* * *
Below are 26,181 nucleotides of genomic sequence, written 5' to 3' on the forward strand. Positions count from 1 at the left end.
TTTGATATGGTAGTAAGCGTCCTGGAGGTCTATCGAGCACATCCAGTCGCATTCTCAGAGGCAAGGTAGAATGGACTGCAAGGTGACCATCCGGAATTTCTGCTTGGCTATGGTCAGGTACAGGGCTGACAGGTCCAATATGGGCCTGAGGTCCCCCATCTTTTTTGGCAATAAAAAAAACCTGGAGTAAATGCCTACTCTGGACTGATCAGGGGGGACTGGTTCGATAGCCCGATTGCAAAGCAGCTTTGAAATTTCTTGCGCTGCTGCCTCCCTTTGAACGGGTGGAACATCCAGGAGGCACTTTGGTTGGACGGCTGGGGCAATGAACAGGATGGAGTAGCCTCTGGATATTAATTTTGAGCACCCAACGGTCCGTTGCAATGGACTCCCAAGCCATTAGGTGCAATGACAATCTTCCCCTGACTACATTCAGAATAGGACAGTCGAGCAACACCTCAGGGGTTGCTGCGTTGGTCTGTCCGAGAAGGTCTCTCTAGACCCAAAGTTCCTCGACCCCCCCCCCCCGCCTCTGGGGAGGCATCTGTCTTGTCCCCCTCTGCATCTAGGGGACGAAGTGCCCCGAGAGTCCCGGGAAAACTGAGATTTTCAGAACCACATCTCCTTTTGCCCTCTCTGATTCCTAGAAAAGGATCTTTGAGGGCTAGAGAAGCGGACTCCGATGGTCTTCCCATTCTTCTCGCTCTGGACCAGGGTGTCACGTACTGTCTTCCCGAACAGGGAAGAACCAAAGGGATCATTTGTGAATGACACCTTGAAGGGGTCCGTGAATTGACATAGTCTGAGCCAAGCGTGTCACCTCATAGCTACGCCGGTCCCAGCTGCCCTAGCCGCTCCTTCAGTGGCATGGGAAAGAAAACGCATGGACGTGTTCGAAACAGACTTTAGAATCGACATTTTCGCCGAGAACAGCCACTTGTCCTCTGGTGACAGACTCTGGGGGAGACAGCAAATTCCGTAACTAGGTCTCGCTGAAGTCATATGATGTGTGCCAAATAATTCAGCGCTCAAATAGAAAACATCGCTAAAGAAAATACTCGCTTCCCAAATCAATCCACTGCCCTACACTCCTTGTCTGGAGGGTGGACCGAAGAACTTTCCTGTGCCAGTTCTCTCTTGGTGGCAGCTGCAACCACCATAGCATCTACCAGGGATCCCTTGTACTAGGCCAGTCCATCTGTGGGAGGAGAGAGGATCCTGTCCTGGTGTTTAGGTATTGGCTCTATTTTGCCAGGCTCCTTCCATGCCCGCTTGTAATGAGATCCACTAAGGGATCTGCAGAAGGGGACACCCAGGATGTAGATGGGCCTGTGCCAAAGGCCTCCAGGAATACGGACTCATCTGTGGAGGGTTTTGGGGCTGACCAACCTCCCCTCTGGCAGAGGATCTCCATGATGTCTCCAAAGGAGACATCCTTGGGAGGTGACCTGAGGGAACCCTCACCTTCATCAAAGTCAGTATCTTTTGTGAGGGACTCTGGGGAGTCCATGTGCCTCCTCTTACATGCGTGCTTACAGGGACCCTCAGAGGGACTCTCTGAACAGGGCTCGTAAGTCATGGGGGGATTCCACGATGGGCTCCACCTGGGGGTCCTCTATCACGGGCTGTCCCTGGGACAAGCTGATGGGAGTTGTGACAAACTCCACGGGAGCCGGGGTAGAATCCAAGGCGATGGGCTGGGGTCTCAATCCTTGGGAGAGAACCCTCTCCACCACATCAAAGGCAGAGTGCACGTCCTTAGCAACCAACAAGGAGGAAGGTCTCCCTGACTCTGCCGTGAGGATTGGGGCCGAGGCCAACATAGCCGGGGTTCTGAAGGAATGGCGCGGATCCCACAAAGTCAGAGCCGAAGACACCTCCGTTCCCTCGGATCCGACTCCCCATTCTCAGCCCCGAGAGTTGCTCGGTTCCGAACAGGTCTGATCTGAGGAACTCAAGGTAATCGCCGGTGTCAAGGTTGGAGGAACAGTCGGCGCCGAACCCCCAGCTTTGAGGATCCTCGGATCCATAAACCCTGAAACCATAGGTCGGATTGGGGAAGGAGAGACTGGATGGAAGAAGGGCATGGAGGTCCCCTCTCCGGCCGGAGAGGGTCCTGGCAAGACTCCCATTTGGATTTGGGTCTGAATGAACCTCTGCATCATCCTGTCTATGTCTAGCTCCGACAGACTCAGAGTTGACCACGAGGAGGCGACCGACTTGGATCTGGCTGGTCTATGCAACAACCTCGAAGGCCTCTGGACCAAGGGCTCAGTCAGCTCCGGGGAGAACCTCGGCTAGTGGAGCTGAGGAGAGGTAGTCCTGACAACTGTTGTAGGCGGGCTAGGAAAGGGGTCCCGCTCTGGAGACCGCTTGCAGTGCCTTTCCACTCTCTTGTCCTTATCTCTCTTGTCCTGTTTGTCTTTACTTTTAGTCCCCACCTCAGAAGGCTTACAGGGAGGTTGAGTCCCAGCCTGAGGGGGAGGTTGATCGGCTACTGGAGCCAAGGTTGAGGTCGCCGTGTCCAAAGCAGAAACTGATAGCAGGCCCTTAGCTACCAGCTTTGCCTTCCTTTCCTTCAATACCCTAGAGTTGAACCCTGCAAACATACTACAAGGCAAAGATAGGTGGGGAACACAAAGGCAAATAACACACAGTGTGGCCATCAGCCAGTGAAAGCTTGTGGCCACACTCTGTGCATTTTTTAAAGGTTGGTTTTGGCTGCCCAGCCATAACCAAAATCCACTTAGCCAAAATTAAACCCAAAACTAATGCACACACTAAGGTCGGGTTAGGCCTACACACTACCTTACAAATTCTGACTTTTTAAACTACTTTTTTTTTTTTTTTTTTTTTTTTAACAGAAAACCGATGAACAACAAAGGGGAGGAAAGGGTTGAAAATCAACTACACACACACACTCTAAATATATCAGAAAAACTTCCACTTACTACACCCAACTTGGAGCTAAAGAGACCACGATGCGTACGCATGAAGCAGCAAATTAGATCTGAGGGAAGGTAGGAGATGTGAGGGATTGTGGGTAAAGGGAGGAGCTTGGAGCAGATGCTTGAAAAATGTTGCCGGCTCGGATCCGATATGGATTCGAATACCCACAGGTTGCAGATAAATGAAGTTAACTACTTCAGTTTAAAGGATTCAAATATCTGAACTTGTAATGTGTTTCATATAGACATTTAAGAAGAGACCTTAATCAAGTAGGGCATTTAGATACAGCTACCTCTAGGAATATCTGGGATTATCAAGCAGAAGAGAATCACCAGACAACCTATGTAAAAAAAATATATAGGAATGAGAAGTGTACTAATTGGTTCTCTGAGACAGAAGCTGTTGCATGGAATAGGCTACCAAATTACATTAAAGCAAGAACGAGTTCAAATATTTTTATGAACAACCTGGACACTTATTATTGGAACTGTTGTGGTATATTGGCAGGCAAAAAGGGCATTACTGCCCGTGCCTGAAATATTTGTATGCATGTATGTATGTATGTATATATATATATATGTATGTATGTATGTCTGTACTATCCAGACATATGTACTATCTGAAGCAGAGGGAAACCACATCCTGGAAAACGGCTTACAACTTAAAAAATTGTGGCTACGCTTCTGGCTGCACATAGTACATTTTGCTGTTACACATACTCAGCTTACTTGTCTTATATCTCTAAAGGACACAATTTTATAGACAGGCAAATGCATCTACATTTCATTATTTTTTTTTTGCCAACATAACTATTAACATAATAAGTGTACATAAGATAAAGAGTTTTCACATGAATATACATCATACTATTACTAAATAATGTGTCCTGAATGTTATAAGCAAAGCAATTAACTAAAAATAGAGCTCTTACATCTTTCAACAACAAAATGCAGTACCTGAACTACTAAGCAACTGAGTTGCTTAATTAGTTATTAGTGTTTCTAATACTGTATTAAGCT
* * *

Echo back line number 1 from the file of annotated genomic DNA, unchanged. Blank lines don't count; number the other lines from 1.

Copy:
Below are 26,181 nucleotides of genomic sequence, written 5' to 3' on the forward strand. Positions count from 1 at the left end.